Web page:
In the last blog we looked at more than one emotion on the face (Disbelief/Irritation). This week one overwhelming and strong emotion is showing through: discomfort.

Benjamin is watching a somewhat controversial TV ad and although he sits quite still we can see several signs which point to his discomfort.

He takes a deep breath and quickly shifts the direction of his gaze, attempting not to focus too sharply on what he’s been asked to watch. He breathes out and closes his eyes for a second (too long to be a blink) in an effort to shut out the scene on the TV.

When we look at something which we find disturbing (or even think of something we find uncomfortable) we often close our eyes, as if that will give us a moment of respite.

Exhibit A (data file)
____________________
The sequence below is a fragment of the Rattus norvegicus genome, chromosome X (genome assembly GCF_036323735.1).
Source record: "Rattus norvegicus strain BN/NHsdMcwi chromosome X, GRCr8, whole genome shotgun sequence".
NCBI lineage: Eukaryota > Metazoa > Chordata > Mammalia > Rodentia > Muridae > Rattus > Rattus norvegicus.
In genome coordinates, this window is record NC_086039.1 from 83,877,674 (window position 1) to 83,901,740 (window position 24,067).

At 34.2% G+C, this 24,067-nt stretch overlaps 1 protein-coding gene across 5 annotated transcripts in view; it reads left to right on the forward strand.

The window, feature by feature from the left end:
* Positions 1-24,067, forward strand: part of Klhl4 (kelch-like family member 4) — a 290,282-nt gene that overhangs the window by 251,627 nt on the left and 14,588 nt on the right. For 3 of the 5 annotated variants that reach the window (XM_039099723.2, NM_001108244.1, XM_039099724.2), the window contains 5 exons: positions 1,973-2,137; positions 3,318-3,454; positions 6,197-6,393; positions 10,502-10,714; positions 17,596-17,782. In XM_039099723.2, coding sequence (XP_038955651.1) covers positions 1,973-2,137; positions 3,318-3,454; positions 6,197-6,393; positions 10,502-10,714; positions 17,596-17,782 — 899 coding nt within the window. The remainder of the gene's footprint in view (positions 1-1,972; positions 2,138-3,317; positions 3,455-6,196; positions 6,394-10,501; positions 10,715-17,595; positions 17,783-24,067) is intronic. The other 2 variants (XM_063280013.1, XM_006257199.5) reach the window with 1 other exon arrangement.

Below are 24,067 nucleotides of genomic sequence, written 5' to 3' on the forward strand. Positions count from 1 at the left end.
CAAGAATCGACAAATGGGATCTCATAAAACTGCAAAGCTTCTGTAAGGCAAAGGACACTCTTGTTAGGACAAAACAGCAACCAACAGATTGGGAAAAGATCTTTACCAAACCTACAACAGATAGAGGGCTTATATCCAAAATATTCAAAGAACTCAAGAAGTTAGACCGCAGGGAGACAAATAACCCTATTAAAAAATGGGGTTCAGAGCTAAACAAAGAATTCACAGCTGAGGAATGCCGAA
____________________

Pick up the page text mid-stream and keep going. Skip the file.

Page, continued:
Benjamin continues watching, but with a blank stare, his mouth tightly closed.

Signs to note

  • an unfocused gaze
  • a deep intake of breath
  • he blinks with discomfort
  • closes his eyes
  • continues watching with a blank look

By John Habershon

How to Recognize Disbelief or Irritation Through Facial Expressions

Reading Emotions

We often see more than one emotion on the face at the same time. Watch this video to see how disbelief or irritation can be expressed through facial expressions.

Beth is watching an action-packed trailer for some TV shows and she finds the voiceover unconvincing and the scenes coming at such as fast pace she can’t keep up.

Her lowered brow and narrow eyes show that she not only disbelieves what she is hearing – she finds it puzzling to the point of irritation.

She gently shakes her head in disbelief. Her mouth is pulled up towards her nose in irritation.

Signs to note

  • lowers her eyebrows